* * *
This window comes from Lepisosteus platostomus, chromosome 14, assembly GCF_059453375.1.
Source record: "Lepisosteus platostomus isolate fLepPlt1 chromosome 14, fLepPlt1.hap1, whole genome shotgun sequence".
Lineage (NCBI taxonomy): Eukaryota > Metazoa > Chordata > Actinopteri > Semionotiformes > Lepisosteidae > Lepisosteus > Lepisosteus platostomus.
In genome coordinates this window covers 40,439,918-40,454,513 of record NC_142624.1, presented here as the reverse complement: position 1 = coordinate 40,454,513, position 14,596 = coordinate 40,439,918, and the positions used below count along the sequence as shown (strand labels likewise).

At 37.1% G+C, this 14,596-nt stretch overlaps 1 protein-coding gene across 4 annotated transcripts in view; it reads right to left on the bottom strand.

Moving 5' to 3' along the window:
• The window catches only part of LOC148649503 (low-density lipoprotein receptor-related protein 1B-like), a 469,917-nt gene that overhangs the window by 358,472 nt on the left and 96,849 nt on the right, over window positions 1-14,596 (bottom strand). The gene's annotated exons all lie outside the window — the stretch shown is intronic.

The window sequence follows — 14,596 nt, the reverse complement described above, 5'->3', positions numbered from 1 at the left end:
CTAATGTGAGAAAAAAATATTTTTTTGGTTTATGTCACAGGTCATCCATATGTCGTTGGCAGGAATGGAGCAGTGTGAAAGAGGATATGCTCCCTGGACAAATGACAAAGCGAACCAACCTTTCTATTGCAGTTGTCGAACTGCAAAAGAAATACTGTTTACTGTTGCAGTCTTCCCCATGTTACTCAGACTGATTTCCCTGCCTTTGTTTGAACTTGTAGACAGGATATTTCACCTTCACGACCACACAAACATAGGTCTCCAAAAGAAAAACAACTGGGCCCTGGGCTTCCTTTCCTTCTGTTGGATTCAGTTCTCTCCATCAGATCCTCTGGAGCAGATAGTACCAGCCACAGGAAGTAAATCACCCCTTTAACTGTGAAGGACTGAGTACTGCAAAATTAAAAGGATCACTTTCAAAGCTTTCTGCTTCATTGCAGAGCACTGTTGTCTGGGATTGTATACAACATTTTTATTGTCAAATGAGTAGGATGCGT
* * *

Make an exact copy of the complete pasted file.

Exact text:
This window comes from Lepisosteus platostomus, chromosome 14, assembly GCF_059453375.1.
Source record: "Lepisosteus platostomus isolate fLepPlt1 chromosome 14, fLepPlt1.hap1, whole genome shotgun sequence".
Lineage (NCBI taxonomy): Eukaryota > Metazoa > Chordata > Actinopteri > Semionotiformes > Lepisosteidae > Lepisosteus > Lepisosteus platostomus.
In genome coordinates this window covers 40,439,918-40,454,513 of record NC_142624.1, presented here as the reverse complement: position 1 = coordinate 40,454,513, position 14,596 = coordinate 40,439,918, and the positions used below count along the sequence as shown (strand labels likewise).

At 37.1% G+C, this 14,596-nt stretch overlaps 1 protein-coding gene across 4 annotated transcripts in view; it reads right to left on the bottom strand.

Moving 5' to 3' along the window:
• The window catches only part of LOC148649503 (low-density lipoprotein receptor-related protein 1B-like), a 469,917-nt gene that overhangs the window by 358,472 nt on the left and 96,849 nt on the right, over window positions 1-14,596 (bottom strand). The gene's annotated exons all lie outside the window — the stretch shown is intronic.

The window sequence follows — 14,596 nt, the reverse complement described above, 5'->3', positions numbered from 1 at the left end:
CTAATGTGAGAAAAAAATATTTTTTTGGTTTATGTCACAGGTCATCCATATGTCGTTGGCAGGAATGGAGCAGTGTGAAAGAGGATATGCTCCCTGGACAAATGACAAAGCGAACCAACCTTTCTATTGCAGTTGTCGAACTGCAAAAGAAATACTGTTTACTGTTGCAGTCTTCCCCATGTTACTCAGACTGATTTCCCTGCCTTTGTTTGAACTTGTAGACAGGATATTTCACCTTCACGACCACACAAACATAGGTCTCCAAAAGAAAAACAACTGGGCCCTGGGCTTCCTTTCCTTCTGTTGGATTCAGTTCTCTCCATCAGATCCTCTGGAGCAGATAGTACCAGCCACAGGAAGTAAATCACCCCTTTAACTGTGAAGGACTGAGTACTGCAAAATTAAAAGGATCACTTTCAAAGCTTTCTGCTTCATTGCAGAGCACTGTTGTCTGGGATTGTATACAACATTTTTATTGTCAAATGAGTAGGATGCGT